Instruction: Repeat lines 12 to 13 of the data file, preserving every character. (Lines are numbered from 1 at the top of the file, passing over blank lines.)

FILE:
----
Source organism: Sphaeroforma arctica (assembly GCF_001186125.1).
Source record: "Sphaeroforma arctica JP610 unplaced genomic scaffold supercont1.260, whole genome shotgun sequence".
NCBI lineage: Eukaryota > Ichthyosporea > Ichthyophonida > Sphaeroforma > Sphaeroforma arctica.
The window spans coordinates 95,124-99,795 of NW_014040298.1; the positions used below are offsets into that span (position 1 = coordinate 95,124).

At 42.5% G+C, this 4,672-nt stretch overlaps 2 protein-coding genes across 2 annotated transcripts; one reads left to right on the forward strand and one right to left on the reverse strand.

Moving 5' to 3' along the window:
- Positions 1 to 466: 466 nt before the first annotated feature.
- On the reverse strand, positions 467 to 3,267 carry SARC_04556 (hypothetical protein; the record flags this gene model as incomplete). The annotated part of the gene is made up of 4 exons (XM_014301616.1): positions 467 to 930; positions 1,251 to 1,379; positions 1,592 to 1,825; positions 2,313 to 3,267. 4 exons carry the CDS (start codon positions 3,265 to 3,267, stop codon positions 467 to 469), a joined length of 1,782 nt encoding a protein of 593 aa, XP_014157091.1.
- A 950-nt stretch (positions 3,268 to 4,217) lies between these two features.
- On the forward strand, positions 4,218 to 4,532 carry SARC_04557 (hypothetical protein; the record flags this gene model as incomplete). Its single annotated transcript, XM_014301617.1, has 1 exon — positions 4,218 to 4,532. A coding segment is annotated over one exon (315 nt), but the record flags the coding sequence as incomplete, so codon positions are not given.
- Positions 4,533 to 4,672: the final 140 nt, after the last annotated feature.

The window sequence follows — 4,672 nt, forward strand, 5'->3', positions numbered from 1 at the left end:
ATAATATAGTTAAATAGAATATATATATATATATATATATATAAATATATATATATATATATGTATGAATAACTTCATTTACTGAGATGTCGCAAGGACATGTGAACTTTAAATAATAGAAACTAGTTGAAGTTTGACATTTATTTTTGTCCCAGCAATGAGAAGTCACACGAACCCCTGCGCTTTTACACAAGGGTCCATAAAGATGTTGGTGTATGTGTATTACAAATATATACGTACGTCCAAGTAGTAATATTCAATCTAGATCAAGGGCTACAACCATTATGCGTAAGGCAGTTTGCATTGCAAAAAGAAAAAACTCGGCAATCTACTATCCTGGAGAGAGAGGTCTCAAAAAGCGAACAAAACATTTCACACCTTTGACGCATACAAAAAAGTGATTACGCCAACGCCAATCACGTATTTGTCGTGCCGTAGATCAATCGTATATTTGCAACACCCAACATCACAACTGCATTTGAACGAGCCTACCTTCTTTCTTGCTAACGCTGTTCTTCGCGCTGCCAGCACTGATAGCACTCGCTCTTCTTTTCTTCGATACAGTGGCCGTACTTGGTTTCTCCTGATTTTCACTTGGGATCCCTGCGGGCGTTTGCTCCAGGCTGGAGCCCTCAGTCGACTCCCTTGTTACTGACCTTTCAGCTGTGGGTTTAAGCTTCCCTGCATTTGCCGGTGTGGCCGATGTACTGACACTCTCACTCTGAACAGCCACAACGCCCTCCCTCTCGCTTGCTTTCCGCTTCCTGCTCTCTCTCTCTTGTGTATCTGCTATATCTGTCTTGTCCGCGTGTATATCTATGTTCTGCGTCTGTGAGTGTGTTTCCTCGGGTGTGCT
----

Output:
The window sequence follows — 4,672 nt, forward strand, 5'->3', positions numbered from 1 at the left end:
ATAATATAGTTAAATAGAATATATATATATATATATATATATAAATATATATATATATATATGTATGAATAACTTCATTTACTGAGATGTCGCAAGGACATGTGAACTTTAAATAATAGAAACTAGTTGAAGTTTGACATTTATTTTTGTCCCAGCAATGAGAAGTCACACGAACCCCTGCGCTTTTACACAAGGGTCCATAAAGATGTTGGTGTATGTGTATTACAAATATATACGTACGTCCAAGTAGTAATATTCAATCTAGATCAAGGGCTACAACCATTATGCGTAAGGCAGTTTGCATTGCAAAAAGAAAAAACTCGGCAATCTACTATCCTGGAGAGAGAGGTCTCAAAAAGCGAACAAAACATTTCACACCTTTGACGCATACAAAAAAGTGATTACGCCAACGCCAATCACGTATTTGTCGTGCCGTAGATCAATCGTATATTTGCAACACCCAACATCACAACTGCATTTGAACGAGCCTACCTTCTTTCTTGCTAACGCTGTTCTTCGCGCTGCCAGCACTGATAGCACTCGCTCTTCTTTTCTTCGATACAGTGGCCGTACTTGGTTTCTCCTGATTTTCACTTGGGATCCCTGCGGGCGTTTGCTCCAGGCTGGAGCCCTCAGTCGACTCCCTTGTTACTGACCTTTCAGCTGTGGGTTTAAGCTTCCCTGCATTTGCCGGTGTGGCCGATGTACTGACACTCTCACTCTGAACAGCCACAACGCCCTCCCTCTCGCTTGCTTTCCGCTTCCTGCTCTCTCTCTCTTGTGTATCTGCTATATCTGTCTTGTCCGCGTGTATATCTATGTTCTGCGTCTGTGAGTGTGTTTCCTCGGGTGTGCT